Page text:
We see the name everywhere, so it is as familiar as anything else around us. Yet there remains a mystique, one created by two centuries of stories, myth and legend.
We know the legacies of the family’s major figures: Eleuthère Irénée du Pont’s founding of a gunpowder company that has become a worldwide science company, T. Coleman du Pont’s career in the U.S. Senate, Alfred I.’s building of Nemours, Henry Francis du Pont’s transformation of his home into Winterthur Museum & Country Estate, just to list a few.
We see the family name on school buildings. We still feel the du Pont influence on politics, local arts, local philanthropy. A ripple at DuPont Co. can turn into a shock wave for the state. By now, we think we’ve seen and learned it all.
So it came as a great surprise when authors John Collins and University of Delaware professor John Allen Quintus one day delivered, out of the blue, a story about a du Pont that history has forgotten—or perhaps chosen to ignore.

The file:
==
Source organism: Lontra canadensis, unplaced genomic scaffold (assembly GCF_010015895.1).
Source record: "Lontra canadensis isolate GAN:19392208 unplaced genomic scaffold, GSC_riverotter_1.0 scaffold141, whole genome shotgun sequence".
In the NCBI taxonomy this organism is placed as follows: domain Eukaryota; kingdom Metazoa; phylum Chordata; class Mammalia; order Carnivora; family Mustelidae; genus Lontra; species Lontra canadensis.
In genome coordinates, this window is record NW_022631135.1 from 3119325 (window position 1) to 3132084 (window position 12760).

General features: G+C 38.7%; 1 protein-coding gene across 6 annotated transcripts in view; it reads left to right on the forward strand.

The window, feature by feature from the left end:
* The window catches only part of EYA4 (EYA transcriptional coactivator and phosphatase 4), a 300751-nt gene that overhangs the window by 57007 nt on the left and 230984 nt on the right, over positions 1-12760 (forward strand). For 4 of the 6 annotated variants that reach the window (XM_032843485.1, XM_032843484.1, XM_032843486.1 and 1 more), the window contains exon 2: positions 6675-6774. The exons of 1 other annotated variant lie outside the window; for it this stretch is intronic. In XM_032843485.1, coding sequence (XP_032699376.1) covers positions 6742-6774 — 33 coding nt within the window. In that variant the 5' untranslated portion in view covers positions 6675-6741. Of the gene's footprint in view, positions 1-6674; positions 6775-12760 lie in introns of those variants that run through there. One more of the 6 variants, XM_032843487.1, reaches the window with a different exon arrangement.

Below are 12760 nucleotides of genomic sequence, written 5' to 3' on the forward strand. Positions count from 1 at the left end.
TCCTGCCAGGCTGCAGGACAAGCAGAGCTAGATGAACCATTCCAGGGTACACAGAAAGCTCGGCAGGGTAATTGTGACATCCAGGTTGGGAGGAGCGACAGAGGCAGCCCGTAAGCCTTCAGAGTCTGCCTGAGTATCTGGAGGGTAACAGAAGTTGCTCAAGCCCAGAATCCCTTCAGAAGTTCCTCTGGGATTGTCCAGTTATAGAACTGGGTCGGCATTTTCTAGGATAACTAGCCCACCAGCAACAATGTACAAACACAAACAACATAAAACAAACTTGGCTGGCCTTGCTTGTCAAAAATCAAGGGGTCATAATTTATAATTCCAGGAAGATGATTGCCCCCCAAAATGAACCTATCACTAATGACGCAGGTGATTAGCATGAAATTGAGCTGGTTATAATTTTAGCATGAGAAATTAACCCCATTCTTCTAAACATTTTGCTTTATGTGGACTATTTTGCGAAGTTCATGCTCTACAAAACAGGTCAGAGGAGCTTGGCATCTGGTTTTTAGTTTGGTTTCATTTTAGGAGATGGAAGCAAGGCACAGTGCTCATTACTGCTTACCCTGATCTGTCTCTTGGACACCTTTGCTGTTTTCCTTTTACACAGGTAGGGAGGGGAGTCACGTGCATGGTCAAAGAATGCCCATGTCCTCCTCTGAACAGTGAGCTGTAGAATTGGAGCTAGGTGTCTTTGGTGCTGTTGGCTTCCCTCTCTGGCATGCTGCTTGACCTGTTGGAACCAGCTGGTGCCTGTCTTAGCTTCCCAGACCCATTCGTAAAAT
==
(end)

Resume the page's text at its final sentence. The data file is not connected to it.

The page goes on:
As you’ll read in their “The Madness of Count Louis” (page 62), Louis Cazenove du Pont was no stellar student, no captain of industry, no major player in the long story of the family. Privilege may have been his birthright, but he was, in a word, as unremarkable as any one of the great unwashed masses of his time. A reputed drinker and womanizer, he suffered the misfortune of being born into a family characterized by ambition in an age characterized by ambition—as well as strict morals.
Where does a man like Louis fit into society? It’s impossible to believe he never asked the question. Perhaps he’d considered many possibilities, but the only answer we’ll ever have is his suicide.
It’s a tragic story, to be sure, and one with several versions. Which is true? We may never know. The authors do their best to sort out conflicting accounts, and in doing so, we hope they’ve rewritten a bit of family history in a significant way. I trust you’ll find it as fascinating as I did.